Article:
On December 18, however, the law will change and certainty will be replaced with uncertainty.

      From that date forward, police will have a new set of rules when it comes to roadside breath testing, which means new training and new growing pains from an enforcement perspective. 

      Without the reasonable suspicion requirement, police will be able to demand that anyone who is driving or found to be in care or control of a motor vehicle provide a breath sample using a roadside breath-testing device. Police will not need any reason to do so. 

      However, there is a legislatively mandated disclaimer: the officer must have a breath-testing device with them at the time that they make the demand for a breath sample. 

      If they do not have the device, it does not mean that they are out of luck, though. They can still make the demand. In those narrow circumstances, the officer must simply form a reasonable suspicion of alcohol in the body. 

      This safeguard is ostensibly meant to provide some degree of protection against unlawful detention by ensuring that drivers who have not consumed alcohol are not detained for an extraordinary amount of time before the test is able to be administered. 

      It also tacitly endorses the current scheme around roadside breath testing as being an effective and fair measure between community safety and individual liberties, which is something that is sure to be argued when this new procedure is inevitably challenged through legal proceedings. 

      However, even in spite of the uncertainty and difficulty it may garner, the Liberals continue to justify this legislative change. They say that it is necessary for public safety and based on concerns around impaired driving following the legalization of cannabis.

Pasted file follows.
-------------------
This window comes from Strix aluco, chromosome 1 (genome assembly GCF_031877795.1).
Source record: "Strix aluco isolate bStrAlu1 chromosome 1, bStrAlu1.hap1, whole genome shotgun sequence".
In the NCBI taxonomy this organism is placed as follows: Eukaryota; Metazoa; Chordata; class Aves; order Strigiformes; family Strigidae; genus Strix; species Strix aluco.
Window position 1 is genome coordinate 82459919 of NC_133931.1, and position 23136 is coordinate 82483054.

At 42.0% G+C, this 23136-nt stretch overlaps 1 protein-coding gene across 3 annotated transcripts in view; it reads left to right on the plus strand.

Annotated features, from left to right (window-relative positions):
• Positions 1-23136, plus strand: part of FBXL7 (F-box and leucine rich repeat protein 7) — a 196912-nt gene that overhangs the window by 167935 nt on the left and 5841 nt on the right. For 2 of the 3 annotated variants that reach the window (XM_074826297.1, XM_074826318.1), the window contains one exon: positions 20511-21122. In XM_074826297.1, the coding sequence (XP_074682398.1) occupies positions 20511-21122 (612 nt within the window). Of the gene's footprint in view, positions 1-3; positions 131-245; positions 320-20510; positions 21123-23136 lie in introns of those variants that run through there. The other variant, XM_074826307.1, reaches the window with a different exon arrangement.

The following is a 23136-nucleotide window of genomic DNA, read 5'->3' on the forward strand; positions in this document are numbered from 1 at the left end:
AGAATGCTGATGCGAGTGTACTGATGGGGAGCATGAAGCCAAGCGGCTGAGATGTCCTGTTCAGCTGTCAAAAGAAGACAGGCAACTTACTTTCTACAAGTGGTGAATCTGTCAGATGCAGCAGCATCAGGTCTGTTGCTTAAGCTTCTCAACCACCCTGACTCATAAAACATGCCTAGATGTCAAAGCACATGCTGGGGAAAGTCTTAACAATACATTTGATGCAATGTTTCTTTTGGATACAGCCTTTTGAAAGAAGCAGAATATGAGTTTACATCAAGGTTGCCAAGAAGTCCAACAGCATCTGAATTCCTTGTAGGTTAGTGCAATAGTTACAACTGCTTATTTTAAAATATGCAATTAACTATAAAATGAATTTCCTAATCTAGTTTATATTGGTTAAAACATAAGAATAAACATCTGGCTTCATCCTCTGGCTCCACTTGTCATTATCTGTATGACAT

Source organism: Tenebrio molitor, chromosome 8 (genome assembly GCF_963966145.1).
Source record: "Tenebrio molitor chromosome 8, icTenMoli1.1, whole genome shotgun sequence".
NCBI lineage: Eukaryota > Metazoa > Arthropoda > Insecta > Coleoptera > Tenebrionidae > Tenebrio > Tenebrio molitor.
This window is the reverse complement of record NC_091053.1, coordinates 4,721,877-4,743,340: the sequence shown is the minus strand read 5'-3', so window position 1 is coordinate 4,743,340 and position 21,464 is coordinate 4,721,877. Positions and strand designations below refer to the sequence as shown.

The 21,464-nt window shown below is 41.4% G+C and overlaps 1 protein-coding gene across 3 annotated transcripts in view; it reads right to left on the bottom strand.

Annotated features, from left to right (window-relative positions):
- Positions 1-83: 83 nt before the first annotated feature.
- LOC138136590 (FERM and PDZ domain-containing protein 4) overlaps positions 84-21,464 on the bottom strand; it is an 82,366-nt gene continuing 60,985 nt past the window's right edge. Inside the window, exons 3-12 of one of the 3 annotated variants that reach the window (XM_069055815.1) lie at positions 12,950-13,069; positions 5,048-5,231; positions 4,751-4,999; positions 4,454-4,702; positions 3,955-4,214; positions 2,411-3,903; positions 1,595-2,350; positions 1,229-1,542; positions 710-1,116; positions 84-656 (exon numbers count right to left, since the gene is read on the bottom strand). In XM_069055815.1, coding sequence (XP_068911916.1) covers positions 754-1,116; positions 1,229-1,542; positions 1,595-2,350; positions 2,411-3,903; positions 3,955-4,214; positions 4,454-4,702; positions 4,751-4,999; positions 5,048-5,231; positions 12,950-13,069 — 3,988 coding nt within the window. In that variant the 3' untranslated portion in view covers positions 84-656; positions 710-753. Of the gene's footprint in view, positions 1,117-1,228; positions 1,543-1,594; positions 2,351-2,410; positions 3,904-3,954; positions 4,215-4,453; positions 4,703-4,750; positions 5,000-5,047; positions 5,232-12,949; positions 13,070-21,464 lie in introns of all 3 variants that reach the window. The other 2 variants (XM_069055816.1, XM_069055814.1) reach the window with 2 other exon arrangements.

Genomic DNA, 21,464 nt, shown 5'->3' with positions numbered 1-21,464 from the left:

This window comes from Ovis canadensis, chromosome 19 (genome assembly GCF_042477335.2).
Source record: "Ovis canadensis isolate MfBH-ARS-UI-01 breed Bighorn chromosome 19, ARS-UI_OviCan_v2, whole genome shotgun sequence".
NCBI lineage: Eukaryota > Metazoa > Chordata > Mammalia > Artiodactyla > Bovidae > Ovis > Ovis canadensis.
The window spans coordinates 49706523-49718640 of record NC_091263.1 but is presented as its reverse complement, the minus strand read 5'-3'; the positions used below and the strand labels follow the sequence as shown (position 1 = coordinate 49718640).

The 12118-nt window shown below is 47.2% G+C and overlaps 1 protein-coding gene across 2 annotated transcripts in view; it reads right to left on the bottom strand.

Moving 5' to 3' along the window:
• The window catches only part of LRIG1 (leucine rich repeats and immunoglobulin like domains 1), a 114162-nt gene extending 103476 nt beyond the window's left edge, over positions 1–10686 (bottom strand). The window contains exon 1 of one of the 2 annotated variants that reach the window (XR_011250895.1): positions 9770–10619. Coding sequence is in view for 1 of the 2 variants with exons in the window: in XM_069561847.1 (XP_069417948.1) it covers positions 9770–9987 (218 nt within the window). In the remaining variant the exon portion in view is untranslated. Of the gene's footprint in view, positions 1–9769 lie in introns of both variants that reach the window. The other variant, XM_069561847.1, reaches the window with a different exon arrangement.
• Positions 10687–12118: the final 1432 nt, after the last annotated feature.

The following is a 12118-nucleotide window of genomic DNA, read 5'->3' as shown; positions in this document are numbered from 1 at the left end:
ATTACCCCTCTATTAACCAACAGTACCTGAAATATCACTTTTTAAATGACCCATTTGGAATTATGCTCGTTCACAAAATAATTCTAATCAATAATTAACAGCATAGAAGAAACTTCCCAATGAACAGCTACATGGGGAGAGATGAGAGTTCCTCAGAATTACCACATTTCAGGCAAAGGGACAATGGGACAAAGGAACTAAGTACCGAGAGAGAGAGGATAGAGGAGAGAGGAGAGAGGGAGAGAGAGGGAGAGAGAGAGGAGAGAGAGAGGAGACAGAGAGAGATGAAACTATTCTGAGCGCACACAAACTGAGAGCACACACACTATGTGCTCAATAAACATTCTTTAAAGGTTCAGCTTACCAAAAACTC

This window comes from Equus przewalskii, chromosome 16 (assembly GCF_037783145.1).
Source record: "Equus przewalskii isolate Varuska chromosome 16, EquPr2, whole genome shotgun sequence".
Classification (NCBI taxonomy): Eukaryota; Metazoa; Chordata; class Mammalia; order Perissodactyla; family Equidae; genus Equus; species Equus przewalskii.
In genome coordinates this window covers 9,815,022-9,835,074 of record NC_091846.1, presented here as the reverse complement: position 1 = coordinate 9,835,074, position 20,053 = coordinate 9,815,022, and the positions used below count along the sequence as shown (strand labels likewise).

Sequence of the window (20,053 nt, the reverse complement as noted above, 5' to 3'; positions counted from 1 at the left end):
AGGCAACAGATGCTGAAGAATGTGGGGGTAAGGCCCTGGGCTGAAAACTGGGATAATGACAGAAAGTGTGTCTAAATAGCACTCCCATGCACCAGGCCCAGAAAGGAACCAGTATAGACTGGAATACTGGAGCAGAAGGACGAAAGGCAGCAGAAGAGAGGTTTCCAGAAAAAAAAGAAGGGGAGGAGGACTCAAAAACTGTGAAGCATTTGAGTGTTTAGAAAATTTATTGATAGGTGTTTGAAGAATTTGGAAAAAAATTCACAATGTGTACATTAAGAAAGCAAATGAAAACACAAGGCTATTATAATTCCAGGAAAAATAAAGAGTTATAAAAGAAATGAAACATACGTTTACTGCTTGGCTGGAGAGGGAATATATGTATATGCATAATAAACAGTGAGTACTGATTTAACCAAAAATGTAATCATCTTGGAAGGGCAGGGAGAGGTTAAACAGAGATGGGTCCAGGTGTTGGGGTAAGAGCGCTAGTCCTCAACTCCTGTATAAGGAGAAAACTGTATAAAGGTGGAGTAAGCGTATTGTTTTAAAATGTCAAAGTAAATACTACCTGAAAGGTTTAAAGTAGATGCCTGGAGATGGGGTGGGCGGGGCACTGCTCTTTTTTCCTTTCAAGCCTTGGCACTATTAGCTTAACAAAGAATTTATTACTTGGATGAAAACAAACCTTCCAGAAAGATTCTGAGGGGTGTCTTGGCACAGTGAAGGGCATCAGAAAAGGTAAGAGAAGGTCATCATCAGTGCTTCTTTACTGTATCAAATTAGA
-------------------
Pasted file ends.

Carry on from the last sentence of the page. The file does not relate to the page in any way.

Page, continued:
This is an easy moral argument. After all, no one wants to see an increase in impaired driving in their community, or anywhere else. 

      But this argument is disconnected from reality.  

      There has been absolutely nothing to indicate that impaired-driving rates have risen in Canada since October 17. Police forces throughout the country have reported no spike whatsoever in either cannabis-impaired or alcohol-impaired driving since legalization. 

      This means that there is no empirical evidence to support the notion that random, mandatory breath testing is required to enforce existing impaired driving laws. It also means that the legal argument for doing so may be tenuous at best. 

      Experts and lawyers from all over the country have been vocal in urging the government to reconsider its plans for random breath testing. 

      Some civil liberties groups have pointed to the distinct possibility of racial profiling, while others highlight the charter implications for all Canadians. The Senate actually removed this provision from bill C-46, only for the Liberals to re-add it in the House of Commons prior to passing it into law. 

      They are committed.

      But with the rationale behind their commitment eroding more and more with each uneventful passing day since October 17, the future of the impaired-driving law in this country is becoming unclear. 

      Perhaps the only thing that is clear is that on December 18, this holiday season will deliver the gift that keeps on giving for criminal lawyers all over this country—charter challenges for years to come.